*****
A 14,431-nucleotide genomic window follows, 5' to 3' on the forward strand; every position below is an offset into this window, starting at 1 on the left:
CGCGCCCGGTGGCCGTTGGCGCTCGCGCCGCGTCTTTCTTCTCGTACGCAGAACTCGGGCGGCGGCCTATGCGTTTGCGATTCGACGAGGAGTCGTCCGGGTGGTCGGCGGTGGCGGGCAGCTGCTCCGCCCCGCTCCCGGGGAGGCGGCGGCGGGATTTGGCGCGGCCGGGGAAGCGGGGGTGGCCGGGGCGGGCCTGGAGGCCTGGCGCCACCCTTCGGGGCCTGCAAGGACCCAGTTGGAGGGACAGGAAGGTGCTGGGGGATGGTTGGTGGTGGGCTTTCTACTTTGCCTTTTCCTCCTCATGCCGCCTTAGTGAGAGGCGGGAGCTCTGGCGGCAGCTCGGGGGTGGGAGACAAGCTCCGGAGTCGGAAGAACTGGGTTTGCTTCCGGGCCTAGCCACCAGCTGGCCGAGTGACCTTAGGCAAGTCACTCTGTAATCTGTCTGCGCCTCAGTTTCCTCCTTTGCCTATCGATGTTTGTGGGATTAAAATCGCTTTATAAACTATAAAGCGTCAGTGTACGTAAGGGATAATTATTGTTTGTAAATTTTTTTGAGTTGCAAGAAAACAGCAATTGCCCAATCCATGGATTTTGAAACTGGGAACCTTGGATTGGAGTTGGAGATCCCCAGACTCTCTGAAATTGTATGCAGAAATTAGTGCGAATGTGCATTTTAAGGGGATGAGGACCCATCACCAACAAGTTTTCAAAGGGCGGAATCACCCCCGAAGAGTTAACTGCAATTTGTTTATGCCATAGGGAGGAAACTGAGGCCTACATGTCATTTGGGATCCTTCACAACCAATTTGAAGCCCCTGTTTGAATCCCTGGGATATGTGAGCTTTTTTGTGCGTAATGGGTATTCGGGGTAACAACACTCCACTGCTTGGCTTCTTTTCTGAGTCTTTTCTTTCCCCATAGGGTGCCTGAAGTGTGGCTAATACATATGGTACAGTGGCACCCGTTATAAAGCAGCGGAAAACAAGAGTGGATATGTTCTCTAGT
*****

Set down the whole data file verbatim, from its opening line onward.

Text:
A 14,431-nucleotide genomic window follows, 5' to 3' on the forward strand; every position below is an offset into this window, starting at 1 on the left:
CGCGCCCGGTGGCCGTTGGCGCTCGCGCCGCGTCTTTCTTCTCGTACGCAGAACTCGGGCGGCGGCCTATGCGTTTGCGATTCGACGAGGAGTCGTCCGGGTGGTCGGCGGTGGCGGGCAGCTGCTCCGCCCCGCTCCCGGGGAGGCGGCGGCGGGATTTGGCGCGGCCGGGGAAGCGGGGGTGGCCGGGGCGGGCCTGGAGGCCTGGCGCCACCCTTCGGGGCCTGCAAGGACCCAGTTGGAGGGACAGGAAGGTGCTGGGGGATGGTTGGTGGTGGGCTTTCTACTTTGCCTTTTCCTCCTCATGCCGCCTTAGTGAGAGGCGGGAGCTCTGGCGGCAGCTCGGGGGTGGGAGACAAGCTCCGGAGTCGGAAGAACTGGGTTTGCTTCCGGGCCTAGCCACCAGCTGGCCGAGTGACCTTAGGCAAGTCACTCTGTAATCTGTCTGCGCCTCAGTTTCCTCCTTTGCCTATCGATGTTTGTGGGATTAAAATCGCTTTATAAACTATAAAGCGTCAGTGTACGTAAGGGATAATTATTGTTTGTAAATTTTTTTGAGTTGCAAGAAAACAGCAATTGCCCAATCCATGGATTTTGAAACTGGGAACCTTGGATTGGAGTTGGAGATCCCCAGACTCTCTGAAATTGTATGCAGAAATTAGTGCGAATGTGCATTTTAAGGGGATGAGGACCCATCACCAACAAGTTTTCAAAGGGCGGAATCACCCCCGAAGAGTTAACTGCAATTTGTTTATGCCATAGGGAGGAAACTGAGGCCTACATGTCATTTGGGATCCTTCACAACCAATTTGAAGCCCCTGTTTGAATCCCTGGGATATGTGAGCTTTTTTGTGCGTAATGGGTATTCGGGGTAACAACACTCCACTGCTTGGCTTCTTTTCTGAGTCTTTTCTTTCCCCATAGGGTGCCTGAAGTGTGGCTAATACATATGGTACAGTGGCACCCGTTATAAAGCAGCGGAAAACAAGAGTGGATATGTTCTCTAGT